Balance beam scales are the most accurate and common method of measuring the weight of an object or person. Different types of balance beam scales are used for different purposes. The most familiar type is found in doctor's offices everywhere, and is used to make accurate measurements of body weight.
Tare (zero) the scale. When properly adjusted, the beam should be perfectly parallel to the floor.
Step onto the scale. The left end of the beam will drop toward the floor, and the right end of the beam will rise until it hits the stopper. Note that the beam is comprised of two rows of numbers with weights that slide along each row. The bottom row contains notches at increments of 50 pounds, along with a larger weight. The top row has a smaller weight, and is marked in two-pound increments.
Slide the weight on the bottom row to the right until the right end of the beam drops to the stopper.
After the beam drops, move the weight on the bottom row back one notch to the left (the beam will rise again), and then move the weight on the top row to the right until the beam drops and is parallel to the floor.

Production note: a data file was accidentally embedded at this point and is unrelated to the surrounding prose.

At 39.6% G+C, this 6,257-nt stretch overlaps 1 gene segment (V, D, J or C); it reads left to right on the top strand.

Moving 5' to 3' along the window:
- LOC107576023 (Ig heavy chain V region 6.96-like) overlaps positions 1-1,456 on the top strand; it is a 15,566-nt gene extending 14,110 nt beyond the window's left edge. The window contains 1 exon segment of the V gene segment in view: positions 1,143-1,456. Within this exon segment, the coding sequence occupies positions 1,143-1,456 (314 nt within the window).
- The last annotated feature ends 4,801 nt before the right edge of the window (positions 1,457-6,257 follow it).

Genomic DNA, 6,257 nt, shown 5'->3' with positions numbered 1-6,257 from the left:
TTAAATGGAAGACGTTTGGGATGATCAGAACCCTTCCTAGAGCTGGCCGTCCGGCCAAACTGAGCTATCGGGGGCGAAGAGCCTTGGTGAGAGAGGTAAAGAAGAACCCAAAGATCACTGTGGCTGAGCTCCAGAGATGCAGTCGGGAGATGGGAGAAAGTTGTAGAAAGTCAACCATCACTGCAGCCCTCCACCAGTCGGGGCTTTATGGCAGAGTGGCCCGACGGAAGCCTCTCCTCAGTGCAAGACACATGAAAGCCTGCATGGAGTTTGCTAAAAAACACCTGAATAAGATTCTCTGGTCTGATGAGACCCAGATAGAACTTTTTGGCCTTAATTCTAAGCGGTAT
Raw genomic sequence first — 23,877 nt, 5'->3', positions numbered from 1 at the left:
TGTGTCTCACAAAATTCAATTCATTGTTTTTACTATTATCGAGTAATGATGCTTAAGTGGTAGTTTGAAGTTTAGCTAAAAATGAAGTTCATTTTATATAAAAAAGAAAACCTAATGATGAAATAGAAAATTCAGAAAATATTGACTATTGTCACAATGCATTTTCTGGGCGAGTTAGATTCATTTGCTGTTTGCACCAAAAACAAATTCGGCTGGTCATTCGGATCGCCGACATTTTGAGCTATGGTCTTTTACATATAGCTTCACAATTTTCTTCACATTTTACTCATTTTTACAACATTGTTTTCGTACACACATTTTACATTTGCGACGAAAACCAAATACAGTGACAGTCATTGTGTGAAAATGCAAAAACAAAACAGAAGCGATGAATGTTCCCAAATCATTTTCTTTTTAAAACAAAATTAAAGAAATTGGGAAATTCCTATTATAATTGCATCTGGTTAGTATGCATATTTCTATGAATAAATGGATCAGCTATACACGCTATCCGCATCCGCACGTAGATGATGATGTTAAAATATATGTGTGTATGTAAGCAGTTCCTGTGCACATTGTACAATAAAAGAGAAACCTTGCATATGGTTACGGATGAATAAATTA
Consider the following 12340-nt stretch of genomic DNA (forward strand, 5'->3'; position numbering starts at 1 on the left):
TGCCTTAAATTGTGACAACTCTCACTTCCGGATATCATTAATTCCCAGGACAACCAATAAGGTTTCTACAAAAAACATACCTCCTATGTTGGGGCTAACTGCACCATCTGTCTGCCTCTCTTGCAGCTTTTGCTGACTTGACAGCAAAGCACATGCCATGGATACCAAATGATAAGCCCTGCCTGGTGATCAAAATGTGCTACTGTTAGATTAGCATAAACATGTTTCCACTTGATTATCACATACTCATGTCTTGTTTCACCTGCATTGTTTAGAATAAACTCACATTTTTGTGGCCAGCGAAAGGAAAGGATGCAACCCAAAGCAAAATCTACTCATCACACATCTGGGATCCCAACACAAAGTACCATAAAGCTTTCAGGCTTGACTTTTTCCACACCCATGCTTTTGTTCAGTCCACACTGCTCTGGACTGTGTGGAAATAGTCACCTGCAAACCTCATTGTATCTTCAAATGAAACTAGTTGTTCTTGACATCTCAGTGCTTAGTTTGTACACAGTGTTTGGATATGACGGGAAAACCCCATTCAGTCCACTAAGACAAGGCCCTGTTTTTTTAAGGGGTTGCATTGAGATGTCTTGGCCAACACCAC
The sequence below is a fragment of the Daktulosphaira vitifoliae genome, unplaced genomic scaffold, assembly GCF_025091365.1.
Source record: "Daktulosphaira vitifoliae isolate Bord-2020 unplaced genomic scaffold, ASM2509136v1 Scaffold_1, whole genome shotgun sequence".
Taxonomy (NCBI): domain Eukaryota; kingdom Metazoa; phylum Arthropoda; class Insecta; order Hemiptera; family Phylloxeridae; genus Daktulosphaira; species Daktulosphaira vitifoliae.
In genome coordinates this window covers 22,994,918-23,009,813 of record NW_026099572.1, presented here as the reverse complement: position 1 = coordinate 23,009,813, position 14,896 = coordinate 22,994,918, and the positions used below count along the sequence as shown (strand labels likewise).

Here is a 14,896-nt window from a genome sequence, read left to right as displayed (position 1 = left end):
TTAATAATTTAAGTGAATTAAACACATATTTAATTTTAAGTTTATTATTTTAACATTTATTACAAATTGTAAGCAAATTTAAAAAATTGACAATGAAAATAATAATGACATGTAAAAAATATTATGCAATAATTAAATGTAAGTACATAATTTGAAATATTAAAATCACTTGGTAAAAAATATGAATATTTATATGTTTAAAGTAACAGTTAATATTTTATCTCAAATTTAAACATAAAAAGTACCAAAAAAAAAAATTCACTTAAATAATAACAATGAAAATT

Add the numbers marked by the weights on each bar to determine your weight. For example, if the weight on the bottom bar is at the 100 increment, and the weight on the top bar is at 24, your total weight is 124 pounds.
The scale must be properly zeroed in order to weigh yourself accurately. Make sure you zero the scale before stepping on.
Your body weight can vary by five pounds or more during the day, particularly after exercise or meals. In order to get an accurate picture of your weight over time, you should weigh yourself at approximately the same time every day. Many people weigh themselves immediately after waking up. Choose a state of dress that you will be able to maintain each time you weigh yourself.